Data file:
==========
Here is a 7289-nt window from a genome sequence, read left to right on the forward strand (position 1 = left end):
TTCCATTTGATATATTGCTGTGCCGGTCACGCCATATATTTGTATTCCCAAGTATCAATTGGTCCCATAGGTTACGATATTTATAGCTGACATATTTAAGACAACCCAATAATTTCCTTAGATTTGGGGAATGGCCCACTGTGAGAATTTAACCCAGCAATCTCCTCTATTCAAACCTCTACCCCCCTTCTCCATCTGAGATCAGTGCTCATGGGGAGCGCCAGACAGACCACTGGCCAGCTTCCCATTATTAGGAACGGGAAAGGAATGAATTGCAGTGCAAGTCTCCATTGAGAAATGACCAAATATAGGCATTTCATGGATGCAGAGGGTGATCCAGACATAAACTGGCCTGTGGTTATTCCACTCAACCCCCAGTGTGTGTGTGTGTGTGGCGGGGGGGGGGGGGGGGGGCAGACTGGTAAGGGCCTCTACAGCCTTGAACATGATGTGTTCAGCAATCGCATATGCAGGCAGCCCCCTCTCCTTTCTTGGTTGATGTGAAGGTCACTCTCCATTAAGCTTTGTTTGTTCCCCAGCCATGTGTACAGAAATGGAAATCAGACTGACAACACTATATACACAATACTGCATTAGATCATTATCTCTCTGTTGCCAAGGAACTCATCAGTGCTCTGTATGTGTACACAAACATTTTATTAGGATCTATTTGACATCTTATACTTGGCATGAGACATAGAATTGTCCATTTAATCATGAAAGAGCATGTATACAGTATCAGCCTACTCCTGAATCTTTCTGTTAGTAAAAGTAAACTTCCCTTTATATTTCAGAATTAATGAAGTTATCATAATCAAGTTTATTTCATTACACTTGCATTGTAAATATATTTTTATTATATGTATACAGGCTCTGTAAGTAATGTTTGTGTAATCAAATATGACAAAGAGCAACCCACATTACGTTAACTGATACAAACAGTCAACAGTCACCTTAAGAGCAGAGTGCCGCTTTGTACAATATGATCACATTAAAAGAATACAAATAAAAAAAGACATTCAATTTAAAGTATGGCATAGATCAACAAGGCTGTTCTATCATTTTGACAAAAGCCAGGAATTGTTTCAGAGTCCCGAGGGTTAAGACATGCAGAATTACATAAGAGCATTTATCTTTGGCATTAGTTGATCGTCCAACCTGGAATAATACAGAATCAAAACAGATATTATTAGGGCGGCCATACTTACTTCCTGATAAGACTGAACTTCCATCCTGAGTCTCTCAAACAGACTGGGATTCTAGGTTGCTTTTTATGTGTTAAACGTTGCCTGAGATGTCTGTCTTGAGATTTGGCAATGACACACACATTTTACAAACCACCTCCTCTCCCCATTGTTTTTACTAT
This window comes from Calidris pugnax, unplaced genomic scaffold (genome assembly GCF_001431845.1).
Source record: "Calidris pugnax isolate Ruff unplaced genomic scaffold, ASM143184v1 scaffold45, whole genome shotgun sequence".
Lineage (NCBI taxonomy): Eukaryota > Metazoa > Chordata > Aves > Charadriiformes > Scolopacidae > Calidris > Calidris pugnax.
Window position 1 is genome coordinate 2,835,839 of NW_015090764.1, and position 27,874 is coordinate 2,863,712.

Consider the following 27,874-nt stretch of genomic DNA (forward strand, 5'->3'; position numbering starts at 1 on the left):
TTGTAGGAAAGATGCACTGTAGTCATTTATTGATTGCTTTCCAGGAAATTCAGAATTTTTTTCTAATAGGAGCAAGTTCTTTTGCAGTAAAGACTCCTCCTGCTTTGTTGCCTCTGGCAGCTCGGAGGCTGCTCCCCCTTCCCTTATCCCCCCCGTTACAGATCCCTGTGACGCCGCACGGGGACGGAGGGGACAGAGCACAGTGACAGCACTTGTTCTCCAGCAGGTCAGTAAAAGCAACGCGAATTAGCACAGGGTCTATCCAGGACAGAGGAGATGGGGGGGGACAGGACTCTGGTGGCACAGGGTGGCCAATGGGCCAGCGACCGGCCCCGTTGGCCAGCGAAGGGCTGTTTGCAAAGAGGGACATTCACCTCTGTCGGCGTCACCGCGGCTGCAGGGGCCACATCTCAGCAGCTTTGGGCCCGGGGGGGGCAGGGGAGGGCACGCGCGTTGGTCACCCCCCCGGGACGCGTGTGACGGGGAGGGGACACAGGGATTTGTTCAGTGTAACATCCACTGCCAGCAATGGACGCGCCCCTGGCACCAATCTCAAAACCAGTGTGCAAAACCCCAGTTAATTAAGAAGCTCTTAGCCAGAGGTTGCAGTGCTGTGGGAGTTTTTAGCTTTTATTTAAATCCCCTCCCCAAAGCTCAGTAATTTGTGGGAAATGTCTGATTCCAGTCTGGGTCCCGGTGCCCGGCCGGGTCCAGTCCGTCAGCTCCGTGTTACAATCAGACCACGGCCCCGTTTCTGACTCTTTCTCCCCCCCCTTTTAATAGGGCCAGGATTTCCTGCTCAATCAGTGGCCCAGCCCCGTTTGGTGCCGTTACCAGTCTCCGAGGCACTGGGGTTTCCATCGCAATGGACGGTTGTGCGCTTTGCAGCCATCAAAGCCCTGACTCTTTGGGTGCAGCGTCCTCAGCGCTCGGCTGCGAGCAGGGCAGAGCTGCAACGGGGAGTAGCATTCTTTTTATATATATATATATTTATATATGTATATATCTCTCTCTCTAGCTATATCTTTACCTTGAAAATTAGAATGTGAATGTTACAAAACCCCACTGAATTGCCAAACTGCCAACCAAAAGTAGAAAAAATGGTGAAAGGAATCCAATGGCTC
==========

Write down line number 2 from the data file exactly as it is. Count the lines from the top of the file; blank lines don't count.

TTCCATTTGATATATTGCTGTGCCGGTCACGCCATATATTTGTATTCCCAAGTATCAATTGGTCCCATAGGTTACGATATTTATAGCTGACATATTTAAGACAACCCAATAATTTCCTTAGATTTGGGGAATGGCCCACTGTGAGAATTTAACCCAGCAATCTCCTCTATTCAAACCTCTACCCCCCTTCTCCATCTGAGATCAGTGCTCATGGGGAGCGCCAGACAGACCACTGGCCAGCTTCCCATTATTAGGAACGGGAAAGGAATGAATTGCAGTGCAAGTCTCCATTGAGAAATGACCAAATATAGGCATTTCATGGATGCAGAGGGTGATCCAGACATAAACTGGCCTGTGGTTATTCCACTCAACCCCCAGTGTGTGTGTGTGTGTGGCGGGGGGGGGGGGGGGGGGCAGACTGGTAAGGGCCTCTACAGCCTTGAACATGATGTGTTCAGCAATCGCATATGCAGGCAGCCCCCTCTCCTTTCTTGGTTGATGTGAAGGTCACTCTCCATTAAGCTTTGTTTGTTCCCCAGCCATGTGTACAGAAATGGAAATCAGACTGACAACACTATATACACAATACTGCATTAGATCATTATCTCTCTGTTGCCAAGGAACTCATCAGTGCTCTGTATGTGTACACAAACATTTTATTAGGATCTATTTGACATCTTATACTTGGCATGAGACATAGAATTGTCCATTTAATCATGAAAGAGCATGTATACAGTATCAGCCTACTCCTGAATCTTTCTGTTAGTAAAAGTAAACTTCCCTTTATATTTCAGAATTAATGAAGTTATCATAATCAAGTTTATTTCATTACACTTGCATTGTAAATATATTTTTATTATATGTATACAGGCTCTGTAAGTAATGTTTGTGTAATCAAATATGACAAAGAGCAACCCACATTACGTTAACTGATACAAACAGTCAACAGTCACCTTAAGAGCAGAGTGCCGCTTTGTACAATATGATCACATTAAAAGAATACAAATAAAAAAAGACATTCAATTTAAAGTATGGCATAGATCAACAAGGCTGTTCTATCATTTTGACAAAAGCCAGGAATTGTTTCAGAGTCCCGAGGGTTAAGACATGCAGAATTACATAAGAGCATTTATCTTTGGCATTAGTTGATCGTCCAACCTGGAATAATACAGAATCAAAACAGATATTATTAGGGCGGCCATACTTACTTCCTGATAAGACTGAACTTCCATCCTGAGTCTCTCAAACAGACTGGGATTCTAGGTTGCTTTTTATGTGTTAAACGTTGCCTGAGATGTCTGTCTTGAGATTTGGCAATGACACACACATTTTACAAACCACCTCCTCTCCCCATTGTTTTTACTAT